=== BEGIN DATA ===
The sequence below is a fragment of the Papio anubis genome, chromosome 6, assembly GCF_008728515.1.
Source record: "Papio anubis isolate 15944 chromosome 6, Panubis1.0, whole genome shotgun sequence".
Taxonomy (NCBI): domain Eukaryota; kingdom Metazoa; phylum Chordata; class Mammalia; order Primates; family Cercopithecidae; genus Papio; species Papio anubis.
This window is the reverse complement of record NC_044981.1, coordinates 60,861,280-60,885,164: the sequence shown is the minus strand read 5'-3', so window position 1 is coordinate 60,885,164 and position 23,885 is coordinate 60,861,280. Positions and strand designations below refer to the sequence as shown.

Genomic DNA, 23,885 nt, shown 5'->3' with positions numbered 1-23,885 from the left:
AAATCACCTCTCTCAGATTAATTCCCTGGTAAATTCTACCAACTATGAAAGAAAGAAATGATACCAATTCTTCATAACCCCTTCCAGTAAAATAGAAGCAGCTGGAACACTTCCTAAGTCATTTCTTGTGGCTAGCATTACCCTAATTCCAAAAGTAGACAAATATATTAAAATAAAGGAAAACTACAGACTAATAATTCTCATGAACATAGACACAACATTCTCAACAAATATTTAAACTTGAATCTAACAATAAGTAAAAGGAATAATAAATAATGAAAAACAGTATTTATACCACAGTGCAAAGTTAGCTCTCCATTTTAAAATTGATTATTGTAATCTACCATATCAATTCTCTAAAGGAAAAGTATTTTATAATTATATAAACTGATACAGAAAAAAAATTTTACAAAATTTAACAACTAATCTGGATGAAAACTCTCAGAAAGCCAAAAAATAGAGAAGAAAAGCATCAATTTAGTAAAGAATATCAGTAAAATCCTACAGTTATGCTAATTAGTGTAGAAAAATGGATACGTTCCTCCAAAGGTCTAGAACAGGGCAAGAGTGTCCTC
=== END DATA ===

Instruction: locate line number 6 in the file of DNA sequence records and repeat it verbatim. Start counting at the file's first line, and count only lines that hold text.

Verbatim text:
AAATCACCTCTCTCAGATTAATTCCCTGGTAAATTCTACCAACTATGAAAGAAAGAAATGATACCAATTCTTCATAACCCCTTCCAGTAAAATAGAAGCAGCTGGAACACTTCCTAAGTCATTTCTTGTGGCTAGCATTACCCTAATTCCAAAAGTAGACAAATATATTAAAATAAAGGAAAACTACAGACTAATAATTCTCATGAACATAGACACAACATTCTCAACAAATATTTAAACTTGAATCTAACAATAAGTAAAAGGAATAATAAATAATGAAAAACAGTATTTATACCACAGTGCAAAGTTAGCTCTCCATTTTAAAATTGATTATTGTAATCTACCATATCAATTCTCTAAAGGAAAAGTATTTTATAATTATATAAACTGATACAGAAAAAAAATTTTACAAAATTTAACAACTAATCTGGATGAAAACTCTCAGAAAGCCAAAAAATAGAGAAGAAAAGCATCAATTTAGTAAAGAATATCAGTAAAATCCTACAGTTATGCTAATTAGTGTAGAAAAATGGATACGTTCCTCCAAAGGTCTAGAACAGGGCAAGAGTGTCCTC